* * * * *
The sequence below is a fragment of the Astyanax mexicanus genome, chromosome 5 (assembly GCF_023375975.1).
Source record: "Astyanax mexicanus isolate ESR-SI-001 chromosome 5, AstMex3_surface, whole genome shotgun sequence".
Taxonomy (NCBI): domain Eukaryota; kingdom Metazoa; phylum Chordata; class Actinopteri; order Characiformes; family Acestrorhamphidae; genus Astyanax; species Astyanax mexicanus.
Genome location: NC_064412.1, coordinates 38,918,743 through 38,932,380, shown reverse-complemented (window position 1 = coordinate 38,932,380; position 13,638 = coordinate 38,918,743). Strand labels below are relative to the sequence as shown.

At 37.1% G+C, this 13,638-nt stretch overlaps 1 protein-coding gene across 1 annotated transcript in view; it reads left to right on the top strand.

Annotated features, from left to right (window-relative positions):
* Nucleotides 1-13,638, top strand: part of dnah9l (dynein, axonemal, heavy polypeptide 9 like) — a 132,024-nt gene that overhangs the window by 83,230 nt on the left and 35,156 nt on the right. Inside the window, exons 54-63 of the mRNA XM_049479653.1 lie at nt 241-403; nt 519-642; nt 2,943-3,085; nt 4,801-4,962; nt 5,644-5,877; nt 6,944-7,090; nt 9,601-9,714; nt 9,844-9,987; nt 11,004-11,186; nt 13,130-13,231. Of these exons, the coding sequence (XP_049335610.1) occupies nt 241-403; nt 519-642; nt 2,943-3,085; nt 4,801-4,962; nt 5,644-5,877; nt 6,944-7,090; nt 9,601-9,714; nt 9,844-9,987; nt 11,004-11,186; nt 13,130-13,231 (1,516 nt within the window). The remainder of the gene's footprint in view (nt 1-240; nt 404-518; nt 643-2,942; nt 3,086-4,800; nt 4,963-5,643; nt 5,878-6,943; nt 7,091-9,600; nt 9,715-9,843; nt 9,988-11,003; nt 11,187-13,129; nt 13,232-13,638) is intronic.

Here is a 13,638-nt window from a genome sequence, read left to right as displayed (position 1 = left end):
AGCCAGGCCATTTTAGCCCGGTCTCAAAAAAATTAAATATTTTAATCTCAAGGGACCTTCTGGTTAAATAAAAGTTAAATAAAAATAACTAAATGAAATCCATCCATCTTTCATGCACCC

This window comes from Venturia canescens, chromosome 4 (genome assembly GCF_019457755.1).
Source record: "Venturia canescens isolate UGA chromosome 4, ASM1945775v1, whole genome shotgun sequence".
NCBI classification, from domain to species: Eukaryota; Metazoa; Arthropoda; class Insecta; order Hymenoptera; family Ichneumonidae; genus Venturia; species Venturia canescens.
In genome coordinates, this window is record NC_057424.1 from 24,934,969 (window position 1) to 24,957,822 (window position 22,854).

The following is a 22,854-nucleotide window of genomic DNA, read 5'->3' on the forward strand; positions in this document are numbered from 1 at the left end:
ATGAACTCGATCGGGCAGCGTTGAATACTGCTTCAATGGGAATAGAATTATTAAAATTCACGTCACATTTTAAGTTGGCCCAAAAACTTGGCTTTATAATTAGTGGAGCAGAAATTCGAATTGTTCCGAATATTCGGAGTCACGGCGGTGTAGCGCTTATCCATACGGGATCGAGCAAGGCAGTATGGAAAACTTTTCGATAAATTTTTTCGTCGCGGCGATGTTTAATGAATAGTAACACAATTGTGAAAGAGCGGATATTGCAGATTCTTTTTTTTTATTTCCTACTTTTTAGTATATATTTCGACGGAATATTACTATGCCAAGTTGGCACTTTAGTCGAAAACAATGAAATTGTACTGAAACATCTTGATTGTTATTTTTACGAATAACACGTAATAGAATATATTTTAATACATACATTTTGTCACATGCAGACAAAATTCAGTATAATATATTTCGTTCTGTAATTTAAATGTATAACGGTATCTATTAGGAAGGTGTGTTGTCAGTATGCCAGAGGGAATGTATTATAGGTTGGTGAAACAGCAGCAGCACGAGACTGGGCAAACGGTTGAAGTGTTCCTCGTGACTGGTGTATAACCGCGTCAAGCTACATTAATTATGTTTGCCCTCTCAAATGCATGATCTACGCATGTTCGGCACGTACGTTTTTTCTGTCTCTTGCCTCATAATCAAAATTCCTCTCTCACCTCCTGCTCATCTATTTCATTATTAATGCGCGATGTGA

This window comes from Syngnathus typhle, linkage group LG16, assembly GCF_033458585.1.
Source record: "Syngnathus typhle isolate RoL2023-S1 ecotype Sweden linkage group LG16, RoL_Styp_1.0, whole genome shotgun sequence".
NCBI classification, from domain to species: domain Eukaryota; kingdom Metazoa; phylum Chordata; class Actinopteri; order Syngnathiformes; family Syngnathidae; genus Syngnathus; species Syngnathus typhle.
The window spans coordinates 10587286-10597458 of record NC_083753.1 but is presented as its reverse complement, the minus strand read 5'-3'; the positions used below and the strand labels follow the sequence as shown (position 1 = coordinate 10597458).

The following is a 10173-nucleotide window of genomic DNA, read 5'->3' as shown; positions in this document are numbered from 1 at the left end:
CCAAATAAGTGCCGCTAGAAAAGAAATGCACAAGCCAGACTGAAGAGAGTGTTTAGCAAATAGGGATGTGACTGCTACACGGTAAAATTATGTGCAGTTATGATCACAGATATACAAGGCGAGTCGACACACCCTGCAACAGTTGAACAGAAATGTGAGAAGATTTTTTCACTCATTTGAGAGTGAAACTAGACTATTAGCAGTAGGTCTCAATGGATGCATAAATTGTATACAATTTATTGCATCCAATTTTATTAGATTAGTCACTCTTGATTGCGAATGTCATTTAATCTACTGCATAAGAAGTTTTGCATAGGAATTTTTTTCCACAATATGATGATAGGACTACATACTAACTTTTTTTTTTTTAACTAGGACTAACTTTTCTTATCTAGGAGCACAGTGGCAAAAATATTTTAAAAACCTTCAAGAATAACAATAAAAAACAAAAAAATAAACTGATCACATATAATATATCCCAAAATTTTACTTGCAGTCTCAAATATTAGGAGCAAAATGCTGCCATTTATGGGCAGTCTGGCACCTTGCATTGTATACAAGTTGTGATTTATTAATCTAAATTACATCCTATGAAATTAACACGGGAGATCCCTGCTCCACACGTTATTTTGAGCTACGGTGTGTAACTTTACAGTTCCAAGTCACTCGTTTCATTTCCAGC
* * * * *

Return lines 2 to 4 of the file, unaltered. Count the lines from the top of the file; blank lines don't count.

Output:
Source record: "Astyanax mexicanus isolate ESR-SI-001 chromosome 5, AstMex3_surface, whole genome shotgun sequence".
Taxonomy (NCBI): domain Eukaryota; kingdom Metazoa; phylum Chordata; class Actinopteri; order Characiformes; family Acestrorhamphidae; genus Astyanax; species Astyanax mexicanus.
Genome location: NC_064412.1, coordinates 38,918,743 through 38,932,380, shown reverse-complemented (window position 1 = coordinate 38,932,380; position 13,638 = coordinate 38,918,743). Strand labels below are relative to the sequence as shown.